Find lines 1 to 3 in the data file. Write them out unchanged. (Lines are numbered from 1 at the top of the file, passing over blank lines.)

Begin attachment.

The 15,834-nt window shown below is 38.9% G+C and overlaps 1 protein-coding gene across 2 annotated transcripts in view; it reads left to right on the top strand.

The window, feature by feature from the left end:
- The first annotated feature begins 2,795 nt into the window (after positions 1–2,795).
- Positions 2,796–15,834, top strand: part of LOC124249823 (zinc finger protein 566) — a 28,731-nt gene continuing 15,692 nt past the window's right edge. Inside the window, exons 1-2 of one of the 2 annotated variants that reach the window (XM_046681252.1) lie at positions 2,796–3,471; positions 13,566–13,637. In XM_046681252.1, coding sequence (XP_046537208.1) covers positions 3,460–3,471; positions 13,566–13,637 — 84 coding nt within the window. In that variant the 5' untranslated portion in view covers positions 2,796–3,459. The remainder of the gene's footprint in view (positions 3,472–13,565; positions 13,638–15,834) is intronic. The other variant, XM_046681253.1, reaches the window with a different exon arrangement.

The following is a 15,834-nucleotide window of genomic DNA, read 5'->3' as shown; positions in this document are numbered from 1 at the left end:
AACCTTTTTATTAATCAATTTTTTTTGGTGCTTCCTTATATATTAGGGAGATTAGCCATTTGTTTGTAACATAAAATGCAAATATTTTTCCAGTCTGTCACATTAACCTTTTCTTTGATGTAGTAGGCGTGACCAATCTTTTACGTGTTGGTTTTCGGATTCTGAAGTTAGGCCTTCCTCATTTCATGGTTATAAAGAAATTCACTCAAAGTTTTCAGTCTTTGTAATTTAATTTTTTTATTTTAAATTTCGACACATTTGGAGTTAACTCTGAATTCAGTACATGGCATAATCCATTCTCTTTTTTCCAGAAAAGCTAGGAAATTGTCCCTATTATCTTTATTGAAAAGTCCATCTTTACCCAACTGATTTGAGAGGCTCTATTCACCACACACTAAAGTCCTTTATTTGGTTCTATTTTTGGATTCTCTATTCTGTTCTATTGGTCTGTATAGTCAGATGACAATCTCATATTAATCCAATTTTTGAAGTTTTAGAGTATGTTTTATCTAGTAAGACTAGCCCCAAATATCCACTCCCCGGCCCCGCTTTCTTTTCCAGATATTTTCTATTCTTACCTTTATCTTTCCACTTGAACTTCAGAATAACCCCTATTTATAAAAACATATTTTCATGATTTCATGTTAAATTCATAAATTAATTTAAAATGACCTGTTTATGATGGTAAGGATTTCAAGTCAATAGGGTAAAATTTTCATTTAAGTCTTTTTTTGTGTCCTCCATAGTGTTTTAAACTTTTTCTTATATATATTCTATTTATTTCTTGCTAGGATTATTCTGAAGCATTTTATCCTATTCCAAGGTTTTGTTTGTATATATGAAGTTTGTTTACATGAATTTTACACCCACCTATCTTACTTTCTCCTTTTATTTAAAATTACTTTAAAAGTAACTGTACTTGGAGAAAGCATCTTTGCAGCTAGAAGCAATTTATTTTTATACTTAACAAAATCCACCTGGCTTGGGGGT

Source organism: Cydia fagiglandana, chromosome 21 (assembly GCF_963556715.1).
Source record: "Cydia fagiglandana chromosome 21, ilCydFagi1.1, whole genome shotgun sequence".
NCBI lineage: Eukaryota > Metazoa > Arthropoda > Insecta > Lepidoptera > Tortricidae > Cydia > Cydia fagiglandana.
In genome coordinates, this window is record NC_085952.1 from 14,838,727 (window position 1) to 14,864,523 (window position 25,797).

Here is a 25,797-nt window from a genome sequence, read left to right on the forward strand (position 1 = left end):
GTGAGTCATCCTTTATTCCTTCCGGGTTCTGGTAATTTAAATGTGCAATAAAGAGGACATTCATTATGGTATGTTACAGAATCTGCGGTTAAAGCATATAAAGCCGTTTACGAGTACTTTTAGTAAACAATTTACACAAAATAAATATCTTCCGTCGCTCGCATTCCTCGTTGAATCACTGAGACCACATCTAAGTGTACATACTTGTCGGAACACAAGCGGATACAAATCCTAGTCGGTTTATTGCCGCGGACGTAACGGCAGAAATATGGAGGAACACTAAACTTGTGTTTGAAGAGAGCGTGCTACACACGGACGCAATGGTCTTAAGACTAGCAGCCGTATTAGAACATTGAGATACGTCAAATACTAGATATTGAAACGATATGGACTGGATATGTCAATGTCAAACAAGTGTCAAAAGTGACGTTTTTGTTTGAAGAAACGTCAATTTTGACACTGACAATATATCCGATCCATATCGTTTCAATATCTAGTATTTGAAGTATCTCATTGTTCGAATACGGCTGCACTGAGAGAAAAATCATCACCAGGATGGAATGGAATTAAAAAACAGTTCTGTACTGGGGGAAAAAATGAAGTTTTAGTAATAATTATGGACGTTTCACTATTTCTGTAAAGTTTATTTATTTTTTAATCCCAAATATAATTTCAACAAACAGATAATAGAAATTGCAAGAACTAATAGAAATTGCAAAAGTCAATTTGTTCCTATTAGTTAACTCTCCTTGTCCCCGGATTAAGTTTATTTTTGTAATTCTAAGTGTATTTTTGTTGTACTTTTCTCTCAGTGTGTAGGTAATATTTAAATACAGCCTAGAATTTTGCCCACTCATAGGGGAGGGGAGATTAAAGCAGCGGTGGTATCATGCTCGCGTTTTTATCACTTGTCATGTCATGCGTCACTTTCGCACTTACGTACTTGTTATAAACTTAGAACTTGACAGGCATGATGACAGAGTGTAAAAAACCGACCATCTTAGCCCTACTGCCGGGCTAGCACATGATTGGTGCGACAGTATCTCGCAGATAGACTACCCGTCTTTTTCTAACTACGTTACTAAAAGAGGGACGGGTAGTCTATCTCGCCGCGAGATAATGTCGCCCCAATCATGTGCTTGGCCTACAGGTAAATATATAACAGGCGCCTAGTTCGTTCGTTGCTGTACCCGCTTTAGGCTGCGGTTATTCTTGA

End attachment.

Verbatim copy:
The 15,834-nt window shown below is 38.9% G+C and overlaps 1 protein-coding gene across 2 annotated transcripts in view; it reads left to right on the top strand.

The window, feature by feature from the left end:
- The first annotated feature begins 2,795 nt into the window (after positions 1–2,795).